Emefa Agbeshie | School : McGill University, Canada | Major : Physiology
I’m Emefa Agbeshie, a freshman at McGill University studying Biomedical Sciences (Pre- Medicine). My life before and after joining the Zawadi family is indeed poles apart. Furthering my education would have been difficult but for the help of the Zawadi Africa Education Fund. Being involved with Zawadi Africa, exposed me to myriad opportunities that have helped shape me into becoming a leader and a means to an end.
Through the help of Zawadi , I received a full scholarship to study in the best university in Canada where I interact with renowned professors and talented students of diverse backgrounds and ideas. There was no way my mother, (a single parent with four children) could have dreamed of such an amazing opportunity for me and each day, my family and I, continue to thank Zawadi Africa for this great but rare chance to make a difference through education.
Vanessa Bart-Plange | School : University of Toronto | Major : Political Science and International Relations
I am Vanessa Grace Bart-Plange and a MasterCard Foundation scholar at the University of Toronto. I am 20 years old and I hope to pursue a major in International Relations and also, to become a lecturer in the near future. My family comprises my parents, two stepmothers, three half-brothers, one half-sister and another sister who has the same parents as I do. I live with my mother and two sisters at the moment because my parents are separated. My mother is a trader who sells textiles and an assortment of goods such as towels, biscuits and sponges. She sells in a stall and has to pack her wares in and out every day. It is a very tedious job and I sometimes marvel at how she goes on everyday without fail. My father is an accountant at Ghana Ports and Harbors Authority. My half-sister, who is the eldest, got married about a year ago. Hitherto, she had been our main benefactor since my mother’s income could barely support us and my father often vacillated when financial matters came up for discussion.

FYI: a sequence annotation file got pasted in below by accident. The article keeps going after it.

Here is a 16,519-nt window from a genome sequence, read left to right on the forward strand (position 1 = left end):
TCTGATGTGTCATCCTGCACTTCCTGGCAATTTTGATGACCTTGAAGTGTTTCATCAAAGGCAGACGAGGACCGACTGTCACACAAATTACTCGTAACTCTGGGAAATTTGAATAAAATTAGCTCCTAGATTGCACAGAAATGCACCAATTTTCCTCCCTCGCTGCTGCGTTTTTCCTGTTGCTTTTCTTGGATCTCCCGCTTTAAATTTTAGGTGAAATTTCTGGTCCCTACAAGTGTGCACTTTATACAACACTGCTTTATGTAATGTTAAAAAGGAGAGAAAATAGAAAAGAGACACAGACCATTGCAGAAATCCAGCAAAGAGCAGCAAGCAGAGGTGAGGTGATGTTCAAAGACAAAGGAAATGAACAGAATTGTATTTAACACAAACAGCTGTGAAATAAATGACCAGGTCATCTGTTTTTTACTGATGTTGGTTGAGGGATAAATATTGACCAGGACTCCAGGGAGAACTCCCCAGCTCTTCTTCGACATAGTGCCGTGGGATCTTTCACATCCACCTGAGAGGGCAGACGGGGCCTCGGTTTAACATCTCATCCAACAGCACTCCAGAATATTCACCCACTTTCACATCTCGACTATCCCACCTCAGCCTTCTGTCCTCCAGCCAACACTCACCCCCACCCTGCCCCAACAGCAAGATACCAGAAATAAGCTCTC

Entering senior high school was a dream come true for me. I gained admission into Archbishop Porter Girls’ Secondary School after writing the entrance examination in 2008. However, it felt as if the journey of education had come to an end. This was because my father had been out of work for a year and had just been called back and my mother’s salary was scanty and could barely cater for the necessities and not the school fees. Eventually, my father borrowed money to pay the fees and my mother gave me the trunk she used in secondary school. My trunk was very old and weak and got indented the first day I went to boarding house. It was virtually empty save a tin of powdered milk, cocoa powder, a jar of shito and 2 cups of sugar. The only luxuries were a bottle of orange juice and half a pack of All-time biscuits.
Nana Yaa Boa-Amponsem
I count myself extremely blessed to be a part of the Zawadi family; a family made up of people with great minds, loving hearts, and an undiluted passion for the development of our continent through Education. I heard of Zawadi Africa through a church mate of mine, Stephanie Nyarko who had fully imbibed all the virtues instilled in her by the Zawadi family, especially that of sharing. Zawadi teaches us to be ambassadors of change, not only with our deeds, but also by inviting more people to be agents of change. And so I was invited to be a part of this family and I seized the opportunity heartily. Zawadi saw a potential in me; one that could be harnessed to make a difference in the world in the near future. There can never be enough said about the positive impacts Zawadi Africa has had on my life. There are some of them that cannot be expressed in words and others I am even yet to discover. Therefore, what I am about to unfold is how Zawadi Africa has impacted my life so far